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Special Issue "Toxins in Drug Discovery and Pharmacology"

A special issue of Toxins (ISSN 2072-6651).

Deadline for manuscript submissions: closed (30 September 2017)

Special Issue Editor

Guest Editor
Dr. Steve Peigneur

Catholic University Leuven (KU Leuven), Toxicology and Pharmacology, Herestraat 49-Box 922, 3000 Leuven, Belgium
Website | E-Mail

Special Issue Information

Dear Colleagues,

Venoms from marine and terrestrial animals (cone snails, scorpions, spiders, snakes, centipedes, cnidarian, etc.) can be seen as an untapped cocktail of biologically-active compounds, being increasingly recognized as new emerging source of peptide-based therapeutics. Venomous animals are considered to be specialized predators that have evolved the most sophisticated peptide chemistry and neuropharmacology for their own biological purposes by producing venoms that contains a structural and functional diversity of neurotoxins. These neurotoxins have shown to be highly selective ligands for a wide range of ion channels and receptors. Therefore, they represent interesting lead compounds for the development of, for example, analgesics, anti-cancer drugs, drugs for neurological disorders such as multiple sclerosis, Parkinson’s disease, Alzheimer’s disease, etc.

This Special Issue of Toxins aims to provide a comprehensive look at toxins and toxin inspired leads and will focus on the mechanism of action, structure-function and evolution of pharmacological interesting venom components, including but not limited to, recent developments relating to the emergence of venoms as an underutilized source of highly evolved bioactive peptides with clinical potential.

Dr. Steve Peigneur
Guest Editor

Manuscript Submission Information

Manuscripts should be submitted online at www.mdpi.com by registering and logging in to this website. Once you are registered, click here to go to the submission form. Manuscripts can be submitted until the deadline. All papers will be peer-reviewed. Accepted papers will be published continuously in the journal (as soon as accepted) and will be listed together on the special issue website. Research articles, review articles as well as short communications are invited. For planned papers, a title and short abstract (about 100 words) can be sent to the Editorial Office for announcement on this website.

Submitted manuscripts should not have been published previously, nor be under consideration for publication elsewhere (except conference proceedings papers). All manuscripts are thoroughly refereed through a single-blind peer-review process. A guide for authors and other relevant information for submission of manuscripts is available on the Instructions for Authors page. Toxins is an international peer-reviewed open access monthly journal published by MDPI.

Please visit the Instructions for Authors page before submitting a manuscript. The Article Processing Charge (APC) for publication in this open access journal is 1500 CHF (Swiss Francs). Submitted papers should be well formatted and use good English. Authors may use MDPI's English editing service prior to publication or during author revisions.

Keywords

  • sodium channels

  • potassium channels

  • calcium channels

  • chloride ion channels

  • TRP channels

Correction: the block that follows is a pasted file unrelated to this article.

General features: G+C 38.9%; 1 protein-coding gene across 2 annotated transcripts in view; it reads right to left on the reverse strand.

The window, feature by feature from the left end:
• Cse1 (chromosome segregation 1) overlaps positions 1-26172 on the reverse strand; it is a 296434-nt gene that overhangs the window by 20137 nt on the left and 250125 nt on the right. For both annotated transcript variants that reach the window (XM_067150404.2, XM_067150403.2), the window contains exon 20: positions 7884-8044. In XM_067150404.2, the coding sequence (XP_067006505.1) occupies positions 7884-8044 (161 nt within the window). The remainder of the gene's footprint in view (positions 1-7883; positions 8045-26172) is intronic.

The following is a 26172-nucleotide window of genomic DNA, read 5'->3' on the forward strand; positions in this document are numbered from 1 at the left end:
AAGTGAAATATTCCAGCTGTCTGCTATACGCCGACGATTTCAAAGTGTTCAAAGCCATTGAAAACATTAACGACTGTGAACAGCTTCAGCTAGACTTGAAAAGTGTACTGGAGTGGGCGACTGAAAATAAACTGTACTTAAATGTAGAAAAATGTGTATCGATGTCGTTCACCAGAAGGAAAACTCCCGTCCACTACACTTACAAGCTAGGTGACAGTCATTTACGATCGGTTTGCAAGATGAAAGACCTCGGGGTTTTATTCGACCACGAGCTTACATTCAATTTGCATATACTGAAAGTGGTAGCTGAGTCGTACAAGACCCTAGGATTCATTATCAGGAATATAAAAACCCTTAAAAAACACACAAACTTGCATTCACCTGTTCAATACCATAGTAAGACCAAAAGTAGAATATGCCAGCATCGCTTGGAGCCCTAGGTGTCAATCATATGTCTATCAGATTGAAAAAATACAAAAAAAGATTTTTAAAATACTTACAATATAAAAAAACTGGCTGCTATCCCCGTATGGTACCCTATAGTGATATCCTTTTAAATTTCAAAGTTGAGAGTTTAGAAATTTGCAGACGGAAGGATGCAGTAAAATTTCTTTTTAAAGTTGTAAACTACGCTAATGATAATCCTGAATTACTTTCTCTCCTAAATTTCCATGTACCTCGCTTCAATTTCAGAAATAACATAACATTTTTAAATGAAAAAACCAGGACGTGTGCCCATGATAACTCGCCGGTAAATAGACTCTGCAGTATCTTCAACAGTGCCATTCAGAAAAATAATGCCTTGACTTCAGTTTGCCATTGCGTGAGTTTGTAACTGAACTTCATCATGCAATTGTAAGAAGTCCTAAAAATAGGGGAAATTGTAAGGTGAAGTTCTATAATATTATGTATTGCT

• ASIC channels

  • opiate receptors

  • acetylcholine receptors

  • NMDA receptor

  • Antibiotics

  • antimicrobial peptides

  • botulinum toxins

  • cone snail venom peptides

  • spider venom peptides

  • amphibian peptides

  • sea anemone toxins

  • scorpion toxins

  • snake toxins

  • centipede toxins

Published Papers (18 papers)

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Research

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Open AccessArticle Molecular Dynamics Simulation Reveals Specific Interaction Sites between Scorpion Toxins and Kv1.2 Channel: Implications for Design of Highly Selective Drugs
Toxins 2017, 9(11), 354; doi:10.3390/toxins9110354
Received: 29 August 2017 / Revised: 15 October 2017 / Accepted: 19 October 2017 / Published: 1 November 2017
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Abstract
The Kv1.2 channel plays an important role in the maintenance of resting membrane potential and the regulation of the cellular excitability of neurons, whose silencing or mutations can elicit neuropathic pain or neurological diseases (e.g., epilepsy and ataxia). Scorpion venom contains
[...] Read more.
The Kv1.2 channel plays an important role in the maintenance of resting membrane potential and the regulation of the cellular excitability of neurons, whose silencing or mutations can elicit neuropathic pain or neurological diseases (e.g., epilepsy and ataxia). Scorpion venom contains a variety of peptide toxins targeting the pore region of this channel. Despite a large amount of structural and functional data currently available, their detailed interaction modes are poorly understood. In this work, we choose four Kv1.2-targeted scorpion toxins (Margatoxin, Agitoxin-2, OsK-1, and Mesomartoxin) to construct their complexes with Kv1.2 based on the experimental structure of ChTx-Kv1.2. Molecular dynamics simulation of these complexes lead to the identification of hydrophobic patches, hydrogen-bonds, and salt bridges as three essential forces mediating the interactions between this channel and the toxins, in which four Kv1.2-specific interacting amino acids (D353, Q358, V381, and T383) are identified for the first time. This discovery might help design highly selective Kv1.2-channel inhibitors by altering amino acids of these toxins binding to the four channel residues. Finally, our results provide new evidence in favor of an induced fit model between scorpion toxins and K+ channel interactions. Full article
(This article belongs to the Special Issue Toxins in Drug Discovery and Pharmacology)
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Open AccessArticle Suppressive Effects of Bee Venom Acupuncture on Paclitaxel-Induced Neuropathic Pain in Rats: Mediation by Spinal α2-Adrenergic Receptor
Toxins 2017, 9(11), 351; doi:10.3390/toxins9110351